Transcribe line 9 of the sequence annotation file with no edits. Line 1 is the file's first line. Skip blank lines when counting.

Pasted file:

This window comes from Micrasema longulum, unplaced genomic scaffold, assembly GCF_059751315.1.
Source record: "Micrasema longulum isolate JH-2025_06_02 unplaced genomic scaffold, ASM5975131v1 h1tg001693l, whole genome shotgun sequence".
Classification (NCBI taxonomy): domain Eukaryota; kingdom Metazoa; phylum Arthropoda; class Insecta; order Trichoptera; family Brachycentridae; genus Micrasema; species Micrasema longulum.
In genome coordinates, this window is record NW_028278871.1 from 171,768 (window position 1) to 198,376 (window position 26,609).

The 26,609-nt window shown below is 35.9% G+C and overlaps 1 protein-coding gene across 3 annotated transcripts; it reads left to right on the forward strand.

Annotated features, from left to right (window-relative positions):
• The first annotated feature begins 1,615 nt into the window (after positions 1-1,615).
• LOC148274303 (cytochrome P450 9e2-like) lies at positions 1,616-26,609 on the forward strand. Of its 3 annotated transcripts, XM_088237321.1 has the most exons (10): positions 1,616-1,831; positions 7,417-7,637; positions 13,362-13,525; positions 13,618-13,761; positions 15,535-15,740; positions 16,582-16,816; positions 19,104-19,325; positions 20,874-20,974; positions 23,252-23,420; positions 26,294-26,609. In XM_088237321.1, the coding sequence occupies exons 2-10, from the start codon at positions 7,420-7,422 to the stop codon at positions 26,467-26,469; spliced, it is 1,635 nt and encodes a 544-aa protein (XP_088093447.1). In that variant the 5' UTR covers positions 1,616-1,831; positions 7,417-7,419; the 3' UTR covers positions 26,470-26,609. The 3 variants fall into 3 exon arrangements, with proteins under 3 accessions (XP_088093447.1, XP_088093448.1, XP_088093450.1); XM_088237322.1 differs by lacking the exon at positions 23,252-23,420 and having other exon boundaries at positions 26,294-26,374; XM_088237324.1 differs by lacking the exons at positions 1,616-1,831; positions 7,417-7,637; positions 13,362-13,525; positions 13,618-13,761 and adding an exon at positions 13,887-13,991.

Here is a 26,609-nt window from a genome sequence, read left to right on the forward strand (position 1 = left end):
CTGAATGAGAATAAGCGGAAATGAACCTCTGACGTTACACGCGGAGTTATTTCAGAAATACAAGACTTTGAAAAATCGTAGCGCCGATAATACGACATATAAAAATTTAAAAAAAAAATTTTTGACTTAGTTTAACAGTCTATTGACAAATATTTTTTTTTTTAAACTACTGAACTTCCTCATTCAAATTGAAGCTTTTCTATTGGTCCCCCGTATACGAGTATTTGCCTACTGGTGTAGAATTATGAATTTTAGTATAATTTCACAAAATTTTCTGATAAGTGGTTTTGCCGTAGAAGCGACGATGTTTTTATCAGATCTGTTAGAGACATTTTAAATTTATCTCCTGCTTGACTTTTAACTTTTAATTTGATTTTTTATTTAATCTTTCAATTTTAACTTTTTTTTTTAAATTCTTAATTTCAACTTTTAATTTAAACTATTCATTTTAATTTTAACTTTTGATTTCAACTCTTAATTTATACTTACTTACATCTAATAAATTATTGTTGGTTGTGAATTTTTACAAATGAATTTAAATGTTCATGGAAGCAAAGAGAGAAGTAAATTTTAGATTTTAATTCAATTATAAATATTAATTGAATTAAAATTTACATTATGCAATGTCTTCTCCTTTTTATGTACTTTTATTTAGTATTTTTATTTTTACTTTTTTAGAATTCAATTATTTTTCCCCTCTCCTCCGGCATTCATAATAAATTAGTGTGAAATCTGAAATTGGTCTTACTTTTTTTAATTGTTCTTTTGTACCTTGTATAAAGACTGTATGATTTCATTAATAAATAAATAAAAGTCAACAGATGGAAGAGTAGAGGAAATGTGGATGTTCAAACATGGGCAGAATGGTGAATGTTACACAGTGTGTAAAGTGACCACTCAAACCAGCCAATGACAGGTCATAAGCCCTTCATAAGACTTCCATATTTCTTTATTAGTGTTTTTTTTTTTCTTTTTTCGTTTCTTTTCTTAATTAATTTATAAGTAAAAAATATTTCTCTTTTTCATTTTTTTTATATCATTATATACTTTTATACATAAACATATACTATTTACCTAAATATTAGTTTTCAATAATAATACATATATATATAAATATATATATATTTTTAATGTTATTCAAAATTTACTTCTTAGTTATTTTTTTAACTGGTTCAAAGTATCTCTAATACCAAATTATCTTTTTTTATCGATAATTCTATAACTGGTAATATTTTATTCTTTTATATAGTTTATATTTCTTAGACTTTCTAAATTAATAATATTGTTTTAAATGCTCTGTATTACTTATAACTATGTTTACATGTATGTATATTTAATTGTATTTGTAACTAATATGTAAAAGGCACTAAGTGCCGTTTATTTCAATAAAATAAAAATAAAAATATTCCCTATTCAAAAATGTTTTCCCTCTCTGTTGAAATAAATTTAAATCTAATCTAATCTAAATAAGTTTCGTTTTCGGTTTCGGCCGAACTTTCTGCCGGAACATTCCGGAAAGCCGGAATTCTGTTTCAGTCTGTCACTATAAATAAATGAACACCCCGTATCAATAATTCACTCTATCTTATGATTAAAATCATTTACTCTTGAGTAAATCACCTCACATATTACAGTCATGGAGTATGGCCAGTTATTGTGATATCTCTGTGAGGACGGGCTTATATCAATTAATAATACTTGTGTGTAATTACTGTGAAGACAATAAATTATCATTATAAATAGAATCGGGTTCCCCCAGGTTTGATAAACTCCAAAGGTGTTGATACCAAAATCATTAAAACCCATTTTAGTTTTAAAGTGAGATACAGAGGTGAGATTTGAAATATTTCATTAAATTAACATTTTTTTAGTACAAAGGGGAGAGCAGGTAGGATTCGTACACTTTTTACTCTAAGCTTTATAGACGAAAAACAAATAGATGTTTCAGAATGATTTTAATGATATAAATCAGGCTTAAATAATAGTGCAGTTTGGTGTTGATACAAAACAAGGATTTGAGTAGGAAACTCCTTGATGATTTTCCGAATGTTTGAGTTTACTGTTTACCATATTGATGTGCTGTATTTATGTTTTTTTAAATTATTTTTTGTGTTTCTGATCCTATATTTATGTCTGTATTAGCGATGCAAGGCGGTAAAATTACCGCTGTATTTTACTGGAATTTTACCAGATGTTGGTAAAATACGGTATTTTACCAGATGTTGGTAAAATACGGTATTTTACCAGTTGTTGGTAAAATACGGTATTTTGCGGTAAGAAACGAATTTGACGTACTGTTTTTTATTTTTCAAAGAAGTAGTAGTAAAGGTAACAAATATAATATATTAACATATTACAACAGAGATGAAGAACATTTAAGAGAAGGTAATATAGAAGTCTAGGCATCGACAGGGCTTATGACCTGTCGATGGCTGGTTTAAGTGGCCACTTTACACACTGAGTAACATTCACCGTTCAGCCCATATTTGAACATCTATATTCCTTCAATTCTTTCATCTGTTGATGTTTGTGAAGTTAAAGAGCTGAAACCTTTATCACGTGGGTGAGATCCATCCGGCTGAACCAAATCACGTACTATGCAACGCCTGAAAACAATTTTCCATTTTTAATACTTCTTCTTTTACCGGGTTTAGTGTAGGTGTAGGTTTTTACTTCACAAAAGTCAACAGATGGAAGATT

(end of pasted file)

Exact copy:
Here is a 26,609-nt window from a genome sequence, read left to right on the forward strand (position 1 = left end):